Some friends introduced Erin to the concept of making lanyards with jewelry wire and glass beads last fall when she was having in-patient chemo. Erin thought they would make great Christmas gifts for teachers. Unfortunately, each one took longer than she thought to make, so we had to fall back on a different plan for teacher gifts. Erin finished making the ones she had started over Christmas vacation and decided she would give them to the teachers anyway. She paired that idea with idea that they might want to make a donation to the Children's Neuroblastoma Cancer Foundation in exchange for having a cool and beautiful lanyard. Soon Erin's lanyards became such a big hit that she needed help from friends to collaborate with her.
Erin died in April 2009, a month short of finishing her sixth grade year in the INQUIRE Academy at Jane Long Middle School. Erin's friends have continued her work making lanyards, and people all over have continued to send donations to the Children's Neuroblastoma Cancer Foundation in exchange for these artful and whimsical items.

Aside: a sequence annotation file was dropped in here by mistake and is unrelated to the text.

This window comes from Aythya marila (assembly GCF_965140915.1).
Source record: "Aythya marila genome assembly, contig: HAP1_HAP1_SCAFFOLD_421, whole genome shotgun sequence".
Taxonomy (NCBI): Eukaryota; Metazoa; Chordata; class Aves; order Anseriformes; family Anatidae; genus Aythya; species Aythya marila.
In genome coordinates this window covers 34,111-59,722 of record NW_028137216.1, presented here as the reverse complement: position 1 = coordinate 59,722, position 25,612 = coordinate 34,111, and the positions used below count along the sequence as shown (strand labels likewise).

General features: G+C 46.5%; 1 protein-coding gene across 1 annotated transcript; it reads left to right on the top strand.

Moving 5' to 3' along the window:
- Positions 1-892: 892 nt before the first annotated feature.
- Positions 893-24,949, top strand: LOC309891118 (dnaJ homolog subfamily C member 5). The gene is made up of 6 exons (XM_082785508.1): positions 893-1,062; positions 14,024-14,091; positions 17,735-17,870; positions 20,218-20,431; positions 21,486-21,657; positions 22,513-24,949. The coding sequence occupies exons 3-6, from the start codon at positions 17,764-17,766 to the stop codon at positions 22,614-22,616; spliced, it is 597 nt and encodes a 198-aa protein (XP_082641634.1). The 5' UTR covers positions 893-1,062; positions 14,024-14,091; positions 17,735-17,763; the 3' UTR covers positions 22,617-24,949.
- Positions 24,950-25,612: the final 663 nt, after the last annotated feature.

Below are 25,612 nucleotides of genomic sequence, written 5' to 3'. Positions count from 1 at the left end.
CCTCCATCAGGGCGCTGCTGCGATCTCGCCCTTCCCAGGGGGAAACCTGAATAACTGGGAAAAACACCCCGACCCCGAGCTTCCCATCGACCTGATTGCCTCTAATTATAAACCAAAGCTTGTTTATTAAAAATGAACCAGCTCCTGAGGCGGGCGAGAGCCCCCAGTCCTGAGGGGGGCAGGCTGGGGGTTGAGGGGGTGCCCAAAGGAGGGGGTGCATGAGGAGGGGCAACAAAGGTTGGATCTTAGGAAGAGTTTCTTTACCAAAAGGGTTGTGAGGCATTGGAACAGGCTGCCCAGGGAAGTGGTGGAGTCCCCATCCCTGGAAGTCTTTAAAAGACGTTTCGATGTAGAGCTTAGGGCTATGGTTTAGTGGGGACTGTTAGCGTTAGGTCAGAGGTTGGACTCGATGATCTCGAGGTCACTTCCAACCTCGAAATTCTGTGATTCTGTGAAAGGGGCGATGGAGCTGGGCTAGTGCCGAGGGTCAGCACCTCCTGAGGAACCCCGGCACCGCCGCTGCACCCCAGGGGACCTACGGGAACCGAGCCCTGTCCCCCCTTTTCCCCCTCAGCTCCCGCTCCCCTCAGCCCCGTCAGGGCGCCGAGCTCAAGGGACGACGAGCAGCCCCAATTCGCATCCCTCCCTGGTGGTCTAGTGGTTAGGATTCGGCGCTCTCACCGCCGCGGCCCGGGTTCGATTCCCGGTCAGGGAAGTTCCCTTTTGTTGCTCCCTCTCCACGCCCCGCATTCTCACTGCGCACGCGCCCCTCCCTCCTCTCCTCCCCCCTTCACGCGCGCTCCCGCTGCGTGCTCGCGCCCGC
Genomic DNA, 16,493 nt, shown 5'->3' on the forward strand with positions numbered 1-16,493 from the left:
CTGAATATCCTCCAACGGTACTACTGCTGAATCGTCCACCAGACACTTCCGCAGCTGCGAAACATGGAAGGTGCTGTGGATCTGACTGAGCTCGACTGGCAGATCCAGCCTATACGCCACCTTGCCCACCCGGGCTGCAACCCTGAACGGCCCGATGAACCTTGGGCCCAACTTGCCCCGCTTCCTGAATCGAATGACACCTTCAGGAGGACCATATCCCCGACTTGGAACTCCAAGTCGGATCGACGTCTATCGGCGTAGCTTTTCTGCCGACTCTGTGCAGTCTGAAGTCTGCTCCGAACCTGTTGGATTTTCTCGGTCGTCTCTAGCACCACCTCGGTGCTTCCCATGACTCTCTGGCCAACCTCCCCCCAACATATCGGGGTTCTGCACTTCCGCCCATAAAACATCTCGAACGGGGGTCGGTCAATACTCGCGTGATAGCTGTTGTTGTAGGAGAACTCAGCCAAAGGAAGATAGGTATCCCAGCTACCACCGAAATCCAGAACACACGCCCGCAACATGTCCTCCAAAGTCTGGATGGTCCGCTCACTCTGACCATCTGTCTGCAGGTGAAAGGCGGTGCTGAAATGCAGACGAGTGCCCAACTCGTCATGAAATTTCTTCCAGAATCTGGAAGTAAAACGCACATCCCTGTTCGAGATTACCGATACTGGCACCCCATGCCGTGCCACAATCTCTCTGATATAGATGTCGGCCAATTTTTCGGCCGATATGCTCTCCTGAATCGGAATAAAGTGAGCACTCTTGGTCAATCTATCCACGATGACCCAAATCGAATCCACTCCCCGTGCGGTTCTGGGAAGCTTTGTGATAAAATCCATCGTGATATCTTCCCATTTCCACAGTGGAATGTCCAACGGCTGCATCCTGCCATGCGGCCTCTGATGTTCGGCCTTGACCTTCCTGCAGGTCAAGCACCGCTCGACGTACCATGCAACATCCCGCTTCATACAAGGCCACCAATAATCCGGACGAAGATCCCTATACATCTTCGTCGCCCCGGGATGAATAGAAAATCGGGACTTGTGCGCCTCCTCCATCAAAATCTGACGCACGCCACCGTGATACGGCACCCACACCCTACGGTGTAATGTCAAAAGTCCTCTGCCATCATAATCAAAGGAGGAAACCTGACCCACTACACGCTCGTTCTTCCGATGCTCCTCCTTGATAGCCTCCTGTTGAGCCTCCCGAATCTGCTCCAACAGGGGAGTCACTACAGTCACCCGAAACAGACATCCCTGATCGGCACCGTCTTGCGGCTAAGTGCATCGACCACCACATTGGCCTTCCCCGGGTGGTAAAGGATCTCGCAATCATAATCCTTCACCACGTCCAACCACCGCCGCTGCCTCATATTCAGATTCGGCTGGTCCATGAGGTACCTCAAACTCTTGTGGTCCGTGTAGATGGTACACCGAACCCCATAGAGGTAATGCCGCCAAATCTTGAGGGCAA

There's a more important story embedded here. Erin's beaded lanyards help people by providing harnesses for their IDs. They also help people by generating funds for pediatric cancer research. Beyond these instrumental outcomes, there are some other benefits. Beading gave Erin something to do when she didn't feel like doing much. It gave her friends something to do with her when she couldn't run around and play like they could. Beyond that, wearing one of Erin's Dream Lanyards might prompt someone to notice and gives the wearer a chance to spread the word.
Since her death, lanyard making has continued to bring our friends together and has helped us make new friends. We add at least one green bead (Erin's favorite color) to each lanyard as "A Touch of Erin." When we bead, we share time, space, and conversation. As a bonus, Erin's friends have learned that you don't have to be rich, powerful, or even grown up to make a difference. Erin's Dream Lanyards has raised thousands of dollars since her death towards finding a cure for neuroblastoma.